A central problem in machine learning is to learn from data (``big''...
AI in Medicine Advances with BU-MIT Research Team
Researchers from Boston University and the Massachusetts Institute of Technology have pioneered an AI method that learns from existing data how to make specific recommendations (“prescriptions”) to optimize a certain outcome. Their research findings have been published in this month in PLOS ONE.
The paper titled “Prescriptive Analytics for Reducing 30-day Hospital Readmissions after General Surgery” proposes an innovative solution for reducing re-hospitalization rates. Combining predictive and prescriptive statistical modeling, researchers Ioannis (Yannis) Paschalidis and Taiyao Wang of Boston University, and Dimitris Bertsimas and Michael Lingzhi Li of MIT, identify the factors behind re-hospitalization rates and suggest an effective treatment: targeted preoperative blood transfusions.
“The vast majority of AI in medicine develops models that learn how to predict some outcome,” says Dr. Paschalidis, Professor of the College of Engineering (ECE, BME, SE, CDS) and Director of the Center for Information & Systems Engineering at BU. “What is novel in this work is that we train a model that offers personalized recommendations/prescriptions aimed at improving patient outcomes. The approach has broad applicability and the potential to improve medical decision making.”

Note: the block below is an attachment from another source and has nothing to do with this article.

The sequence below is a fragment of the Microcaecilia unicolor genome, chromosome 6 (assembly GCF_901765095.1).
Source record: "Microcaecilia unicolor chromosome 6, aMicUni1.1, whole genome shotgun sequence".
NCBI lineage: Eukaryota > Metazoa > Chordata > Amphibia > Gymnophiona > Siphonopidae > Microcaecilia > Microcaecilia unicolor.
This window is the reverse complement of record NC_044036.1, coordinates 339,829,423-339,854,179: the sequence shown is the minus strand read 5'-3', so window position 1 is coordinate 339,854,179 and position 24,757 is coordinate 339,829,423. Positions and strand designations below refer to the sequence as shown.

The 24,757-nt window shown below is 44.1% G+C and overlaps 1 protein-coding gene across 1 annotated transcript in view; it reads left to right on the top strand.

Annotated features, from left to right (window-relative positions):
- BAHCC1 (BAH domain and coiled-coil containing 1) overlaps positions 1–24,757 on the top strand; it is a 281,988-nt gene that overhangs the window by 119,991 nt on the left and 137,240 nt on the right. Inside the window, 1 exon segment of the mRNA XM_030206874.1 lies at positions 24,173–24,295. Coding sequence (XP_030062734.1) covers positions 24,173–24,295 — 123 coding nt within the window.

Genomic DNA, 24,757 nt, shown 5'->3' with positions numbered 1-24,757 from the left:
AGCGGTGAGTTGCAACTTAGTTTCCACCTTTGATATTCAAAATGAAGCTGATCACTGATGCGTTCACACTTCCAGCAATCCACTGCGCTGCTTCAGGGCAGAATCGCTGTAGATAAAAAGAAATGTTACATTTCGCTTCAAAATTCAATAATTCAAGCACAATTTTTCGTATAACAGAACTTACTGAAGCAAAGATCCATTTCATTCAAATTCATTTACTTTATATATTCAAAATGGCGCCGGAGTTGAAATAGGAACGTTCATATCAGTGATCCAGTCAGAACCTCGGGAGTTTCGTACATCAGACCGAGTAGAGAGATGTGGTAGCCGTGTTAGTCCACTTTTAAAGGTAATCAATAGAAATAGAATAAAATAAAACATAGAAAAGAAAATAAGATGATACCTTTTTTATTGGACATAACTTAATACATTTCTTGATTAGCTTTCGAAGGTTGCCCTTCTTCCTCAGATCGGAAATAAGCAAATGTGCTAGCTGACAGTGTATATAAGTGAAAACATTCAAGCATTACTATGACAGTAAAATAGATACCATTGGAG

The method results from thorough research and application. Using data from more than 700,000 surgeries from the American College of Surgeons National Surgical Quality Improvement Program (NSQIP), the researchers analyzed how pre-operative factors (such as underlying medical conditions) and post-operative factors (including complications from surgery) affect current re-hospitalization rates.
By incorporating both pre-operative and post-operative factors in their prescriptive models, the researchers discovered pre-operative hematocrit levels significantly affected re-hospitalization rates. From there, they created a prescriptive model that suggested targeted pre-operative transfusions to increase hematocrit. As a result, the blood transfusions reduced the likelihood of a re-hospitalization.
As it stands, the U.S. spends over $3 trillion annually on healthcare, with a large portion resulting from re-hospitalization rates. However, with the presented research, that number could fall. The researchers estimate a 12% decrease in 30-day rehospitalization rates if one were to follow the model, potentially saving the U.S. over $20 million on an annual basis.
“The use of AI in medicine is likely to increase, helping to improve patient outcomes and reduce costs,” adds Dr. Paschalidis. “This paper is an example of how AI could be used to affect modifiable factors that improve outcomes through personalized medicine.”
To learn more about the research and methods of this publication, read the full paper here.
PLOS ONE is the world’s first multidisciplinary Open Access journal. The journal’s publication criteria are based on high ethical standards and the rigor of the methodology and conclusions reported.
By Maria Yaitanes, CISE Staff